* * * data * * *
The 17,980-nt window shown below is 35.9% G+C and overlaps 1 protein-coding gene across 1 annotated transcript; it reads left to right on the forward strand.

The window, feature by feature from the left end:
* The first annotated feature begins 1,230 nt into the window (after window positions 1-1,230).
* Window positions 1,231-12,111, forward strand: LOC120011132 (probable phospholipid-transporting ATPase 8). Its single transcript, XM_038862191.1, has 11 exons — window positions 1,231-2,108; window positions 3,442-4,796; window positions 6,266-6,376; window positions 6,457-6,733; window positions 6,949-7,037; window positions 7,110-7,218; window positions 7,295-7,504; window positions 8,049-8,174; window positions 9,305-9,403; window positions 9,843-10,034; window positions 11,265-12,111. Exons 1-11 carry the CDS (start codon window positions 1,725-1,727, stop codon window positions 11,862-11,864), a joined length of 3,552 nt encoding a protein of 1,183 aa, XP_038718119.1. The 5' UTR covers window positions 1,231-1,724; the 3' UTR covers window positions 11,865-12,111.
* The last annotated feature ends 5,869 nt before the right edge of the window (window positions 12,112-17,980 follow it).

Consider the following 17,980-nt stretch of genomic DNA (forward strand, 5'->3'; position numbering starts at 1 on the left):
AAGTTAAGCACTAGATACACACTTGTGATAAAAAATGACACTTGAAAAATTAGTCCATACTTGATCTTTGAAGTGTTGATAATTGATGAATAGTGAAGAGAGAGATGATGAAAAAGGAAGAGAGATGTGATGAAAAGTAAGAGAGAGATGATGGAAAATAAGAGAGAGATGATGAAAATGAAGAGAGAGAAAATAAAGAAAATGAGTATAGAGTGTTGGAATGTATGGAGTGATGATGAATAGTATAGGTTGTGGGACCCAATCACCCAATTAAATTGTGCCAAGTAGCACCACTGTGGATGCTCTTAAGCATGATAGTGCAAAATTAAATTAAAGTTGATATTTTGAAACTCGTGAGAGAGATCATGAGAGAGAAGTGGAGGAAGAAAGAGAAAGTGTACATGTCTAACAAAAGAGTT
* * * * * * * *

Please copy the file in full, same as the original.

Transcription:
The 17,980-nt window shown below is 35.9% G+C and overlaps 1 protein-coding gene across 1 annotated transcript; it reads left to right on the forward strand.

The window, feature by feature from the left end:
* The first annotated feature begins 1,230 nt into the window (after window positions 1-1,230).
* Window positions 1,231-12,111, forward strand: LOC120011132 (probable phospholipid-transporting ATPase 8). Its single transcript, XM_038862191.1, has 11 exons — window positions 1,231-2,108; window positions 3,442-4,796; window positions 6,266-6,376; window positions 6,457-6,733; window positions 6,949-7,037; window positions 7,110-7,218; window positions 7,295-7,504; window positions 8,049-8,174; window positions 9,305-9,403; window positions 9,843-10,034; window positions 11,265-12,111. Exons 1-11 carry the CDS (start codon window positions 1,725-1,727, stop codon window positions 11,862-11,864), a joined length of 3,552 nt encoding a protein of 1,183 aa, XP_038718119.1. The 5' UTR covers window positions 1,231-1,724; the 3' UTR covers window positions 11,865-12,111.
* The last annotated feature ends 5,869 nt before the right edge of the window (window positions 12,112-17,980 follow it).

Consider the following 17,980-nt stretch of genomic DNA (forward strand, 5'->3'; position numbering starts at 1 on the left):
AAGTTAAGCACTAGATACACACTTGTGATAAAAAATGACACTTGAAAAATTAGTCCATACTTGATCTTTGAAGTGTTGATAATTGATGAATAGTGAAGAGAGAGATGATGAAAAAGGAAGAGAGATGTGATGAAAAGTAAGAGAGAGATGATGGAAAATAAGAGAGAGATGATGAAAATGAAGAGAGAGAAAATAAAGAAAATGAGTATAGAGTGTTGGAATGTATGGAGTGATGATGAATAGTATAGGTTGTGGGACCCAATCACCCAATTAAATTGTGCCAAGTAGCACCACTGTGGATGCTCTTAAGCATGATAGTGCAAAATTAAATTAAAGTTGATATTTTGAAACTCGTGAGAGAGATCATGAGAGAGAAGTGGAGGAAGAAAGAGAAAGTGTACATGTCTAACAAAAGAGTT